A lot of the kids were confused by the crutch because of its arm band. They thought that I had hurt my arm instead of my ankle. Another reception boy offered to teach music class for me since clearly I was completely out of commission.

It was nice to see that a more stationary music class worked just fine. I was a bit concerned that having them sit for the entire class would cause them to completely lose focus, but it turned out that I had enough activities that I managed to hold on to their attention for the whole time.

I always end with Simama Ka, which is one of their favorite songs and involves jumping up and down. The nursery kids in particular are unlikely to do anything without having it modeled for them. So even though they've done this for a couple of months now, when I didn't jump- they didn't jump. So in an effort to get them to jump I hopped on one foot. This led to the whole class hopping on one foot. Adorable, if misguided.

This Tyke is Terrific

There is a special tyke in one of the nursery classes who I should find a pain in the butt, but instead I find incredibly endearing. We're going to call him "J." J. is always very insistent about what he wants/needs which can be difficult to deal with in a class of 21 when you've managed to get the rest of the class in a circle and J is standing in front of you saying "drum. I would like a drum." It's clear what he wants, and you'd like to help him out, but kid- there are 20 more of you!

Anyhow- he's the sort that doesn't deal totally well in a group setting, but it is clear that he gets very turned on by the instruments and by music class in general so last week I asked his teacher if it would be alright if I took him out for some one on one instrument time. She literally started jumping up and down she thought it was such a good idea.

J, however, will always be his own person- so when we asked him this week if he would like to do instruments he said no. ( Eventually we were able to convince him to come along to the staff room where I had a bunch of instruments set out, but only on the condition that he could bring a small plastic horse (that's "neigh neigh" to you) along with him. N, a little girl, followed us out of the room as well so I was like sure. Two is cool.

J has mad rhythm skills. He can keep a pulse, he can do groups of four and he can repeat a rhythm I play for him first. He *can* do all of these things, but only if he feels like it. And if his neigh neigh can be involved.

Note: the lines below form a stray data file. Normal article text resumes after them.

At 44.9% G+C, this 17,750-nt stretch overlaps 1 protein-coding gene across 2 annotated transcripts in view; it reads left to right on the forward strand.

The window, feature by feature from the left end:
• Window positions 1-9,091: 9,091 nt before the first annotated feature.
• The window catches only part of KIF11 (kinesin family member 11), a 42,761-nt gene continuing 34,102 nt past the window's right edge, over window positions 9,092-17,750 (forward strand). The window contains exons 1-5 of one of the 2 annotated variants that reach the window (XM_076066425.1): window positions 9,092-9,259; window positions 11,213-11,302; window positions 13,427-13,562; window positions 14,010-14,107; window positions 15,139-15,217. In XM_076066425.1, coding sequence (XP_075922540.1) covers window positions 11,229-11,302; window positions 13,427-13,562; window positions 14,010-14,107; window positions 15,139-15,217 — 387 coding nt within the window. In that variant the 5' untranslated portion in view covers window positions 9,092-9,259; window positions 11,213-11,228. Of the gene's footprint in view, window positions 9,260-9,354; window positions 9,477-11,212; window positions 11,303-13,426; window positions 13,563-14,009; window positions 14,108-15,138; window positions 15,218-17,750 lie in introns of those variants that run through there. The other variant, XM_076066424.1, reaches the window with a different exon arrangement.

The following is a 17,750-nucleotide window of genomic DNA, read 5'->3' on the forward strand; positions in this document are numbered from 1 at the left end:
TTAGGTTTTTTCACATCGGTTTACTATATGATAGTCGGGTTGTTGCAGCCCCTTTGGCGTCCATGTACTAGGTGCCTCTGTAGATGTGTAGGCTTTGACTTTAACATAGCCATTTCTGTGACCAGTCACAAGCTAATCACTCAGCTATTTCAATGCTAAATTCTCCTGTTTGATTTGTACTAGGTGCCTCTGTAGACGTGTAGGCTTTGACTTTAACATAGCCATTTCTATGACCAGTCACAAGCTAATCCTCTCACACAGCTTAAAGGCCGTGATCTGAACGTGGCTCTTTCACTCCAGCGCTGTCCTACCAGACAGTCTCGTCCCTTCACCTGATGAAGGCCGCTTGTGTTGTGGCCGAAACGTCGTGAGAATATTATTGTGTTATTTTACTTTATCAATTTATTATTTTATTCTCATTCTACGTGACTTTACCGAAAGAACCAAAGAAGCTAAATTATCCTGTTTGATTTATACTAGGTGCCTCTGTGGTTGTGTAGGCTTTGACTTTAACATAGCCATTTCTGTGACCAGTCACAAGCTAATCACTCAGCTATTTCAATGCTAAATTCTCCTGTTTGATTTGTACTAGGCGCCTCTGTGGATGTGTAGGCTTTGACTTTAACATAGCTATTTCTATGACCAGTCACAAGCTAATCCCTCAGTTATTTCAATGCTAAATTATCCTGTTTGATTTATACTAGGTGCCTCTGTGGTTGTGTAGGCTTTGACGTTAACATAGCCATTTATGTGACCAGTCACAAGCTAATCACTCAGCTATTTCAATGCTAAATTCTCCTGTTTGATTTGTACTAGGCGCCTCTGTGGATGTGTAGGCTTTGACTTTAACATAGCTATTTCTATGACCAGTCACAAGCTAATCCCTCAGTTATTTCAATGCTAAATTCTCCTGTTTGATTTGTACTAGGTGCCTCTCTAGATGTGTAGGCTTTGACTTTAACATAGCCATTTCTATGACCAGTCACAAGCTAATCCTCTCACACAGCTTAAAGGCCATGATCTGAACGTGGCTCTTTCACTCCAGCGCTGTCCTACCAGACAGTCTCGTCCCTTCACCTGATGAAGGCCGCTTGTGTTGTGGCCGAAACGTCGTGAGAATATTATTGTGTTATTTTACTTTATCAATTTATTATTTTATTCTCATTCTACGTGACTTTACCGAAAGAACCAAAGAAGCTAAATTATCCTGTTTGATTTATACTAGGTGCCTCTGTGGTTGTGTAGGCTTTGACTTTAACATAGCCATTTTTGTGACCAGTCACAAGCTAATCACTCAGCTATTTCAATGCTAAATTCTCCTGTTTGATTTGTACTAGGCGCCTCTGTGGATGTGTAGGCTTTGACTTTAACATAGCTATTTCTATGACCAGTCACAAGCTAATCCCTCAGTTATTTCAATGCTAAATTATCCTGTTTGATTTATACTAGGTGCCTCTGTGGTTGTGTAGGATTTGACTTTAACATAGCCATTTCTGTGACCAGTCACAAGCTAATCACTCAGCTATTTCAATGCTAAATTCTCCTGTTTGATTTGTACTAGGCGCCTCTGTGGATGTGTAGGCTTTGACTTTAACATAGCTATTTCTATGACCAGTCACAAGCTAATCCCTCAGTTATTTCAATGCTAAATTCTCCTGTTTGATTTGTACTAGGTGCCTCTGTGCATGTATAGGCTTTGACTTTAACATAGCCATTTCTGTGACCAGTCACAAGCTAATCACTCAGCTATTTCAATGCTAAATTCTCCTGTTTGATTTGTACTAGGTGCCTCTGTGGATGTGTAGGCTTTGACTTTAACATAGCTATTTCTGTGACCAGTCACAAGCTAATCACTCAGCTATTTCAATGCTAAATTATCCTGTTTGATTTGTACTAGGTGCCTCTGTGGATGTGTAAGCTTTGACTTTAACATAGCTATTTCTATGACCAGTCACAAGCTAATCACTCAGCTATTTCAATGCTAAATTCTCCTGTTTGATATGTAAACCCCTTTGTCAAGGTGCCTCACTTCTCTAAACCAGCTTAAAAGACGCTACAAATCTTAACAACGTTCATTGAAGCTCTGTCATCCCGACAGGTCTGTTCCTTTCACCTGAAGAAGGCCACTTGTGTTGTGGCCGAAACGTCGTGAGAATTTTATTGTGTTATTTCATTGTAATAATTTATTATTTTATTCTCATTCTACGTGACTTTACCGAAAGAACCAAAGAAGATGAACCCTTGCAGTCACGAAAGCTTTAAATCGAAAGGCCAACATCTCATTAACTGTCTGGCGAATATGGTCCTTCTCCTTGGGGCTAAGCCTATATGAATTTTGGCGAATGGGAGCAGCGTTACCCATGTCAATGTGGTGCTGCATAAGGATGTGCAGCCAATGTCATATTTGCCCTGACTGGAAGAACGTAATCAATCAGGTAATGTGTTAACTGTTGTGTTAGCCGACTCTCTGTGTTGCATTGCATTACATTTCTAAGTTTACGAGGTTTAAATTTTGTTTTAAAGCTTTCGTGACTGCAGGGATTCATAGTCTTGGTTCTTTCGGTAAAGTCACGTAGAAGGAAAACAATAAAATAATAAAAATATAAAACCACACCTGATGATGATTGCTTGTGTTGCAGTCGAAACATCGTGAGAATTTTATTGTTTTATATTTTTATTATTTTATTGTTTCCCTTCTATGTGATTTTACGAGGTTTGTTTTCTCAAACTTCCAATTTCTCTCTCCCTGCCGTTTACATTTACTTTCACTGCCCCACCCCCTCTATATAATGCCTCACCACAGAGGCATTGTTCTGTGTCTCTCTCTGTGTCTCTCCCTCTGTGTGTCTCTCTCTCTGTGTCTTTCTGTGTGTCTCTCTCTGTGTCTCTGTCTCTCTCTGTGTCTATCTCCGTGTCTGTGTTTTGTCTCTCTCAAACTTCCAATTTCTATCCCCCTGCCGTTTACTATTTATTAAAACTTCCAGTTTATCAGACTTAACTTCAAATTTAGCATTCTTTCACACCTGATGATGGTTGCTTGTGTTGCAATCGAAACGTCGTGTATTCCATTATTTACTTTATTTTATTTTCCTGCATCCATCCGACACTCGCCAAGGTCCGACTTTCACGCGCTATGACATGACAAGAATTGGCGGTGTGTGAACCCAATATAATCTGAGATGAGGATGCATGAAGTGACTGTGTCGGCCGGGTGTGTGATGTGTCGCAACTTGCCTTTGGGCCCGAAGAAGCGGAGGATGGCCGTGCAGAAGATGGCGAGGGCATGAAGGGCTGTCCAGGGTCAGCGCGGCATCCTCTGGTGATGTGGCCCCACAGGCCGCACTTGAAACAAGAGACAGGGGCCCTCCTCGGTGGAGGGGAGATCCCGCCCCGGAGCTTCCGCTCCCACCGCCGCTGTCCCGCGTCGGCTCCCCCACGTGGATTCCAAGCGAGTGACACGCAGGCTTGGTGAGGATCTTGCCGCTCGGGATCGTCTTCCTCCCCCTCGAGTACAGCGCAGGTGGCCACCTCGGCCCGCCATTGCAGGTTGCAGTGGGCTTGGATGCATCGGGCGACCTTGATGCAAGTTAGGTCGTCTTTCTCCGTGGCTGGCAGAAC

We sang "Old MacDonald" and he was doing the more complicated rhythm that I was doing: stopping at the ends of phrases instead of playing the pulse all the way through. (N did a very good job of playing all the way through, which is what I was originally going to work towards) But J would only sing along if we did horses. I suggested pigs, but no- we had to do horses again. Then I didn't ask and we just went ahead and did pigs; I asked again for another animal and after that and we did pigs I guess any animal is fine as long as they happen twice in a row? J! You're a weird little kid!

But the best thing ever? Getting a giant hug around the knees and a kiss on the cheek from J at the end of class. I'm a little besotted.

Friday, May 1, 2009

Clever Things NOT To Do

So I was on my way to dance class this morning and because I haven't gone in ages I was really looking forward to it and hoping to get there early because I received an email yesterday about how you really need to be there on time (they've been having problems with people wandering in halfway through) so because I had that in mind when I saw the bus, I ran.

This is not such a clever idea to have when you're wearing flip flops.

I got just about to the bus, made eye contact with the driver who started to stop and then promptly missed the curb, twisted my ankle and lay there on the ground in between the bus and the sidewalk apologising.

I managed to get back to the bus stop (thank GOD the bus was no longer moving!) and then started to pass out so I sank to the ground and curled up in a ball while some very nice women called an ambulance for me. The ambulance took about 20 minutes and multiple phone calls because they kept not understanding where we actually were, so the nice women went and got a couple of handy police officers who came by and started taking an accident/incident report.

Eventually I was with it enough to think to call Ella, so Ella and Josh raced up to come be with me which was SO nice of them. We all went in the ambulance with the paramedics; Tracy and Callum who were wonderful and chatty and made me feel taken care of. They gave me an inflatable brace and some sort of pain relieving gas which meant that I thought that inflatable brace was hilarious. To be fair, I might have thought that without the drugs too.

At the ER we waited for about 3 hours for the X-ray to be available, but the time passed pretty quickly as Ella, Josh, and I shared injury stories and moaned about how hungry we all were.

Here's something neat- they don't do prints of the X-rays anymore, now there is a national database on the internet so your local GP or anyone who is looking at your case can find the X-rays when they need them. Isn't that cool?

Good news is I didn't break my ankle, bad news is I did tear the ligaments. So I've got a crutch, a bunch of tape, and a promise to ice it and elevate it frequently. Already it is feeling much better.

But here's a helpful hint: don't run for buses. Especially not in flip flops.